Once we get a taste of what dear Ripper Stefan is up to, perspective immediately shifts back to Elena and the rest of the gang. One notable thing about The Vampire Diaries is it trusts its audience. Nothing is spoon-fed; no time is wasted having nonsensical conversations that only exist to orient an audience. It’s almost immediately obvious some time has passed since the season two finale—Jeremy has different hair and is working at Mystic Grill now, and it’s mentioned that the search for Stefan didn’t start yesterday—but all of this information is doled out naturally and casually. The episode feels lived-in, like we just paused our television for three months and this is where the characters were at when we had time to hit the play button again.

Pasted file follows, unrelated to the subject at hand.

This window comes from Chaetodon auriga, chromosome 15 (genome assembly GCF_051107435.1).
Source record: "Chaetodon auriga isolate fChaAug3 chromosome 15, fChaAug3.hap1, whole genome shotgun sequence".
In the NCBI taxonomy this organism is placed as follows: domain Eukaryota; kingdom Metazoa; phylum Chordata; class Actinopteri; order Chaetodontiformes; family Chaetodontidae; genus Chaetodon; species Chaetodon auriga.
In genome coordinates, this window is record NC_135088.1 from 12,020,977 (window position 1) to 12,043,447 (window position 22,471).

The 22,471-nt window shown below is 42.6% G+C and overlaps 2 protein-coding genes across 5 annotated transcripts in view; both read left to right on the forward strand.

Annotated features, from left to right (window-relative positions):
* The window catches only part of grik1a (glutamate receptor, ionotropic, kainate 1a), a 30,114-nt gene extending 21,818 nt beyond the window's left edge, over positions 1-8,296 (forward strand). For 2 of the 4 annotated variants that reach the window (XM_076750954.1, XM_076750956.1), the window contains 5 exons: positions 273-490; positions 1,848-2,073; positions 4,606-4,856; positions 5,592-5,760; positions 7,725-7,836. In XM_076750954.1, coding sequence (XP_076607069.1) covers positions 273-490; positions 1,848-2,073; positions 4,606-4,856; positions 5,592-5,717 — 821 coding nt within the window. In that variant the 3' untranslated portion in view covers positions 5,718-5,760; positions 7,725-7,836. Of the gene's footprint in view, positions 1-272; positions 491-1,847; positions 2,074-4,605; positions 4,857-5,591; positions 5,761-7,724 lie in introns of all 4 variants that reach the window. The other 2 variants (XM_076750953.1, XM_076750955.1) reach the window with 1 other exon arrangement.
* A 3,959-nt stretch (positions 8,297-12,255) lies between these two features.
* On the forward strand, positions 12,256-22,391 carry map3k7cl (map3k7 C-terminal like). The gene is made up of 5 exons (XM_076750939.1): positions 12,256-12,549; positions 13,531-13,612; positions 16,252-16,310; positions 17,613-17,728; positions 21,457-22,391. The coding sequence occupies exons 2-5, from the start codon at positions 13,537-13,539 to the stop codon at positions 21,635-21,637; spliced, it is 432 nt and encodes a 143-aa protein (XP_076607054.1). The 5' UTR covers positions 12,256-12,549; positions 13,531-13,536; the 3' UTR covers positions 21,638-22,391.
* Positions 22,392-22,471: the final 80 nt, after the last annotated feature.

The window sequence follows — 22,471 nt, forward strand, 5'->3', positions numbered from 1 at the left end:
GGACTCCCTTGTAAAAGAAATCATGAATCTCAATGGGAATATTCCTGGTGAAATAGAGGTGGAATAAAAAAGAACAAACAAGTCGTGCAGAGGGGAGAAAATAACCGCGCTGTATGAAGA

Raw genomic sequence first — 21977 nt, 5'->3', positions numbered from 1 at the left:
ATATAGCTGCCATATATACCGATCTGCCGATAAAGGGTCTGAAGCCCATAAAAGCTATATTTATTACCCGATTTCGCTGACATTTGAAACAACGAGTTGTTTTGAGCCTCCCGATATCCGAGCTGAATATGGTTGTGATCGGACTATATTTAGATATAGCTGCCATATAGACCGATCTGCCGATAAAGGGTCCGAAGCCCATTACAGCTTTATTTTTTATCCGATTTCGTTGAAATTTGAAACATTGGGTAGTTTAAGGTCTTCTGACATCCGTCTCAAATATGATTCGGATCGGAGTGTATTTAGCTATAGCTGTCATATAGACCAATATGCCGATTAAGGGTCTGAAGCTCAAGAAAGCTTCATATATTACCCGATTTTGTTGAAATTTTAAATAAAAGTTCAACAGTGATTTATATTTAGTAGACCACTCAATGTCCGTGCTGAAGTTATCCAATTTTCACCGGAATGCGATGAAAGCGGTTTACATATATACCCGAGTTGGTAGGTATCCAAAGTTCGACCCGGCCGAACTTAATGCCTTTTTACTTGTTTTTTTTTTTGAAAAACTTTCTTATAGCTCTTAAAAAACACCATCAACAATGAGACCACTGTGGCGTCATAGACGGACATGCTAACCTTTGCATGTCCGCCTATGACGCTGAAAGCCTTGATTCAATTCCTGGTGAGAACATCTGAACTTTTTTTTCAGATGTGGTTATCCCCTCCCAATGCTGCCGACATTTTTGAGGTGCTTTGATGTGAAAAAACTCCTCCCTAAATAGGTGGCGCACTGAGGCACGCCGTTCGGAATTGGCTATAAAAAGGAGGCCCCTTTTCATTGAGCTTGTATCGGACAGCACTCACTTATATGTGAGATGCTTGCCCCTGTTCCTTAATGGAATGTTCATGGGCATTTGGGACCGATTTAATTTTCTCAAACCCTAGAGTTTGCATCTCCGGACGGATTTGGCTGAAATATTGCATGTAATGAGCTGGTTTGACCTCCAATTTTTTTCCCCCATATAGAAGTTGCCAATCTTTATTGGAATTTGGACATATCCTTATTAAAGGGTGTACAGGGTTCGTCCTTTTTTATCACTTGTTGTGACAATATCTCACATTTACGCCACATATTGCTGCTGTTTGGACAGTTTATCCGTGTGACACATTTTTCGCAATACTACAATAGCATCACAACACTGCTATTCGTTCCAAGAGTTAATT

Now that we have hit play again, we find Elena at a familiar place for her character. Just like when Stefan went a bit overboard on the blood in season one, she is standing right by him, searching for him, and not giving up on him or their love. She never even assumes Stefan is the perpetrator in the attacks she’s been tracking, so when Damon reluctantly has to tell her, it is gut-wrenching. We’ve seen before that she’ll stand up for Stefan despite an avalanche of reasons she shouldn’t, but how long can she ignore the pile of bodies in his wake? She’ll certainly learn just how far the destruction goes.